These are the top ways you can save money while self-isolating in Toronto

Apr 30 2020, 7:45 pm

Toronto’s cost of living is not necessarily something to be desired. While so many people love what the city has to offer, the expenses that come with living in it can be daunting.

But right now, day-to-day life looks different. Which means the cost of hanging out in your apartment does, too.

According to Numbeo, a website that compares the cost of living in cities around the world, pre-quarantine, the average Torontonian was spending about $3,517.95 per month — rent included.

During the pandemic, however, that total can be scaled back by dropping extras like dinners out, gym memberships, and even some forms of insurance.

Here’s a look at how you can cut back on spending during these stressful-enough times:


This won’t apply for everyone, but for many, the TTC’s $156 monthly pass is rendered useless right now.  If you don’t see yourself taking transit more than 12 times per week or more, it simply doesn’t add up to invest in one of these for the month of May.

Your fitness membership

Numbeo determines the average cost of a gym membership in Toronto to be $55.29. That’s already a decent chunk in savings, and you know that if you’ve signed up at a spot that’s a little more schmancy, that membership fee is higher.

Do your wallet the favour of putting these expenses on pause for now, and take up an at-home practice instead. Plenty of local studios are offering digital classes at no cost.


On the cheaper side of entertainment, a ticket to see a movie in Toronto rings in at around $15. Adding onto that, the cost of seeing a live show — or several per month, if that’s your thing — can range anywhere from $5 cover to $350 or more for decent seats. The money that you’re saving on nights out right now can relax in your account for a time, while in the interim, you’re enjoying movie nights or board games with your co-isolators at home.

Dining out

The numbers shared by Numbeo show an $88.50 average price tag on a two-person, three-course meal in Toronto.

So, one date night per month plus two $12 fast-food meals and coffee stops three times per week for $4.46 cappuccinos? That’s $166.02 saved, right there. And you know that you’re actually dining out way more often than that.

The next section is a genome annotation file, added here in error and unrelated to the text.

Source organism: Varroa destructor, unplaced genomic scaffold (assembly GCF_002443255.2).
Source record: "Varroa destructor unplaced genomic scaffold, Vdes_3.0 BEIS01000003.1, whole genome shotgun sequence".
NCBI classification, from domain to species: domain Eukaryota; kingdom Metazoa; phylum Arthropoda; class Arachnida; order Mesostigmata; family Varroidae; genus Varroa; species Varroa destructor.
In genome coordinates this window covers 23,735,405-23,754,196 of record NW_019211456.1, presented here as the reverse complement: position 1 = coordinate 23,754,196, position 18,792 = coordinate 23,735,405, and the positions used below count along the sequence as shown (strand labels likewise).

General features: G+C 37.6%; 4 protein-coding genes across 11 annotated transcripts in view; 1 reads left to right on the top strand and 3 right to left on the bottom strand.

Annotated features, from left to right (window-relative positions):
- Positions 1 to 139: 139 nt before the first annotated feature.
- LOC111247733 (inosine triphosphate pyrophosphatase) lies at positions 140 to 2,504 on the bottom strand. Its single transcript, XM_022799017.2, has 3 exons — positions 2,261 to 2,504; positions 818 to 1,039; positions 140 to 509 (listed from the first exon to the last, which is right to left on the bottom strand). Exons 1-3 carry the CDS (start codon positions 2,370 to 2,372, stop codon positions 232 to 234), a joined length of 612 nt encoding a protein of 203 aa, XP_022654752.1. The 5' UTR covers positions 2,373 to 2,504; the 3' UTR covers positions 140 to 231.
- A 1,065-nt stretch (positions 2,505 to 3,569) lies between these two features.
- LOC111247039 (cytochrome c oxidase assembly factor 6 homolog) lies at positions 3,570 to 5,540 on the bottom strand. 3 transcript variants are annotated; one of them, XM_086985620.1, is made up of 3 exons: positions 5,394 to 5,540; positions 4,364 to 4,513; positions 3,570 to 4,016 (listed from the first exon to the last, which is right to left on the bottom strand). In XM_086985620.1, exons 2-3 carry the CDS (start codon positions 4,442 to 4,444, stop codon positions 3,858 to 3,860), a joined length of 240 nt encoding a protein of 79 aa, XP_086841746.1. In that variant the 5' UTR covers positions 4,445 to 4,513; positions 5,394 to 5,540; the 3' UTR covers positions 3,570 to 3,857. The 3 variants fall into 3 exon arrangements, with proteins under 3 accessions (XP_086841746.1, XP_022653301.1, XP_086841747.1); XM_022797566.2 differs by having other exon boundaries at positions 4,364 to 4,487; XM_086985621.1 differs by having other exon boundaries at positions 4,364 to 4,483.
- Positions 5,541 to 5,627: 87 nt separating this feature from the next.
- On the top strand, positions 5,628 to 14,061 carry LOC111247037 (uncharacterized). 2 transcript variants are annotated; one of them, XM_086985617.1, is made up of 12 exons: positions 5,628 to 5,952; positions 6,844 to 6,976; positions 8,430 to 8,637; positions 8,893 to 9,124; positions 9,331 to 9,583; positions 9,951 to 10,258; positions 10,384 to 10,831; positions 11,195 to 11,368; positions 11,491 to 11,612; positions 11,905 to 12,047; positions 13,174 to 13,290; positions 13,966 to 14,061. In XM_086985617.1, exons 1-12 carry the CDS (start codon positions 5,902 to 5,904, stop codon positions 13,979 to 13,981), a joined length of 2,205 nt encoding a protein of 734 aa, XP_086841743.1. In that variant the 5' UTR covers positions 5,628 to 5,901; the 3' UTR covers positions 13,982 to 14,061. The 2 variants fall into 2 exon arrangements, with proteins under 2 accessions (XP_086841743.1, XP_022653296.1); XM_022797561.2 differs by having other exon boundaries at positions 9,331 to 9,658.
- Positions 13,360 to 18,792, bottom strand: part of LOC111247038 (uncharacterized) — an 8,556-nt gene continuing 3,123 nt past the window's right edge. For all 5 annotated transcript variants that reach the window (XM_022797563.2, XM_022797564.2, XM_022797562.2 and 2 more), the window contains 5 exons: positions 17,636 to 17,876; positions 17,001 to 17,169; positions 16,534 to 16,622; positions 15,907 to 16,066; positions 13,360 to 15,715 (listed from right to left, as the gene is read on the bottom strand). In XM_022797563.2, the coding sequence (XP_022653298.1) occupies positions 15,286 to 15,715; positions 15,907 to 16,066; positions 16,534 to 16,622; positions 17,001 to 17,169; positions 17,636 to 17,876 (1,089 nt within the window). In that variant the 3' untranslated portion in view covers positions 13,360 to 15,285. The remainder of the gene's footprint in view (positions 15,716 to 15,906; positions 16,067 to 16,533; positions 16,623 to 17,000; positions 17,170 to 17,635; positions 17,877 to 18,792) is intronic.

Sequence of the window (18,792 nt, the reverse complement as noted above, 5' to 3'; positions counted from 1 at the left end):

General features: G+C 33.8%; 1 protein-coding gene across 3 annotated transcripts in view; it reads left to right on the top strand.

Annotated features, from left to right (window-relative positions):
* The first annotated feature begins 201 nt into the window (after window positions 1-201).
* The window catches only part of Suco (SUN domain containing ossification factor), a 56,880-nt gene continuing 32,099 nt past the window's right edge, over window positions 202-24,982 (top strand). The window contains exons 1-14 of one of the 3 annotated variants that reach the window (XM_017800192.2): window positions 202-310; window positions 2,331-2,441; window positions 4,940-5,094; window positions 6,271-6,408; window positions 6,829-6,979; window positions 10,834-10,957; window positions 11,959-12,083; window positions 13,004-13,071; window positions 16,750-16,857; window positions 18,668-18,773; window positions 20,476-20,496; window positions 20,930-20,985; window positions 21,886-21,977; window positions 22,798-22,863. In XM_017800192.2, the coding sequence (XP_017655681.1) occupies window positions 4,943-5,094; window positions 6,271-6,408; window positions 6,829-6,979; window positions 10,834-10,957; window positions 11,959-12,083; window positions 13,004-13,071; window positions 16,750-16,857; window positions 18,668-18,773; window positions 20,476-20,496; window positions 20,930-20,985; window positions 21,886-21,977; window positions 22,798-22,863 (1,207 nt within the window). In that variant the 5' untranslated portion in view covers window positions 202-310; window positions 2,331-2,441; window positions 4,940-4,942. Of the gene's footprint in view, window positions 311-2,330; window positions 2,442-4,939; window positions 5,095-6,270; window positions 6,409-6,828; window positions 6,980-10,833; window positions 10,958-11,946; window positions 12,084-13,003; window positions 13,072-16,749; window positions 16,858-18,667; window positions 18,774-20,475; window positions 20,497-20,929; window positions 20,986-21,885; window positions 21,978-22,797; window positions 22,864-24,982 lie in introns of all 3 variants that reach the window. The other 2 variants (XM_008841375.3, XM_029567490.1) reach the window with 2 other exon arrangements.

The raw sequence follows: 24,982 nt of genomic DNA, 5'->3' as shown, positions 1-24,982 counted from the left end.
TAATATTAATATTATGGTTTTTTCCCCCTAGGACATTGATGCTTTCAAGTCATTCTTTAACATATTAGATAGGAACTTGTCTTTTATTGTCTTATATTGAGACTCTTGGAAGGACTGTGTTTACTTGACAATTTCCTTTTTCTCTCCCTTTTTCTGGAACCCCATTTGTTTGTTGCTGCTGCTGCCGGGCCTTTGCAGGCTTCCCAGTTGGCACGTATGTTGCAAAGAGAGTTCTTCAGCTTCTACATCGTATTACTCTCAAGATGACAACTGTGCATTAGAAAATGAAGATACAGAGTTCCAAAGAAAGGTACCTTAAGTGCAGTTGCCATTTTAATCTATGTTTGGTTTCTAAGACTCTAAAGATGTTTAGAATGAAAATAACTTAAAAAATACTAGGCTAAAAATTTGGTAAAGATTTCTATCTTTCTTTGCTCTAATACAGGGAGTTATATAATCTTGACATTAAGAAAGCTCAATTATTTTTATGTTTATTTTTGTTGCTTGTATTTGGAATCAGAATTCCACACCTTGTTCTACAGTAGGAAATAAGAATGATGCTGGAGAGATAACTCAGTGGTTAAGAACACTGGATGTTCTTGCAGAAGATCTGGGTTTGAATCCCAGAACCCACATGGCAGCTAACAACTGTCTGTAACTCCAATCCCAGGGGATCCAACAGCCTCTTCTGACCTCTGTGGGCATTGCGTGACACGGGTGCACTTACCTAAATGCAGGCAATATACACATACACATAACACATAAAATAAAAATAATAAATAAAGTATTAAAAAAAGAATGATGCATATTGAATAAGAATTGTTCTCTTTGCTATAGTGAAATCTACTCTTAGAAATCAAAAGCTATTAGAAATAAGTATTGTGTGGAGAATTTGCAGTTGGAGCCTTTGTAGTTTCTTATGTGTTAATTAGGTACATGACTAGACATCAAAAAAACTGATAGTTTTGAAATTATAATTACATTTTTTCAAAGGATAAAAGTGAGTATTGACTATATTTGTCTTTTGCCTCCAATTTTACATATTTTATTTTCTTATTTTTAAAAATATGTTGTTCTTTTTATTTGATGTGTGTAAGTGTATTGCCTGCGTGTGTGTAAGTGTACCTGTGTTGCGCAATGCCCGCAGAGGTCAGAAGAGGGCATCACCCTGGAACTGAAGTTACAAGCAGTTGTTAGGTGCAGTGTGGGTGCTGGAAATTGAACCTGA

Even if you opt to treat yourself by ordering delivery on Takeout Day, you can look closely at those costs and set a spending limit that’s less than a typical week’s expenses. That way, you can indulge while still enjoying the peace that comes with a little extra savings.


If you have car insurance while your car is spending most of its time parked, or insurance in other areas of your life, you can look into pauses, discounts, and waives of fees.

For example, Onlia is dubbing May a “premium holiday,” wherein all active policy holders as of March 31st, who have made at least one full monthly premium payment, will automatically receive a one-month premium waiver.

“Onlia has always put the safety of Canadians first, and now more than ever we are pulling together to protect one another,” says Pieter Louter, Onlia’s CEO.

“With customers presently experiencing unprecedented lifestyle changes, we are taking additional steps to provide support and assistance to our community.”


It’s not that you don’t want to take care of yourself right now — in fact, it will probably help you feel more normal if you do keep up with regular showers, washing of your hair, clipping of your toenails, and the like. But new ‘dos, nail appointments, and waxes can all wait.

Depending on where you go for these activities, you could be saving anywhere from $50 to $300 per appointment you don’t book.

According to Statistics Canada, 29% of Canadians reported that the current situation is having a moderate or major impact on their ability to meet financial obligations or pay for essential needs.

Meanwhile, 47.2% of respondents reported minor or no impact.

You can’t control everything. Layoffs, wage cuts, and other unexpected circumstances can and will arise as a result of this pandemic. But you can take small actions in your day-to-day life that have the potential to return some of your financial power back to you.

Take the time to review the above expenses and consider what you might be able to put on pause right now. Doing so could infuse a little extra peace into your days, during a time when feelings of calm are so coveted.

DH Toronto StaffDH Toronto Staff

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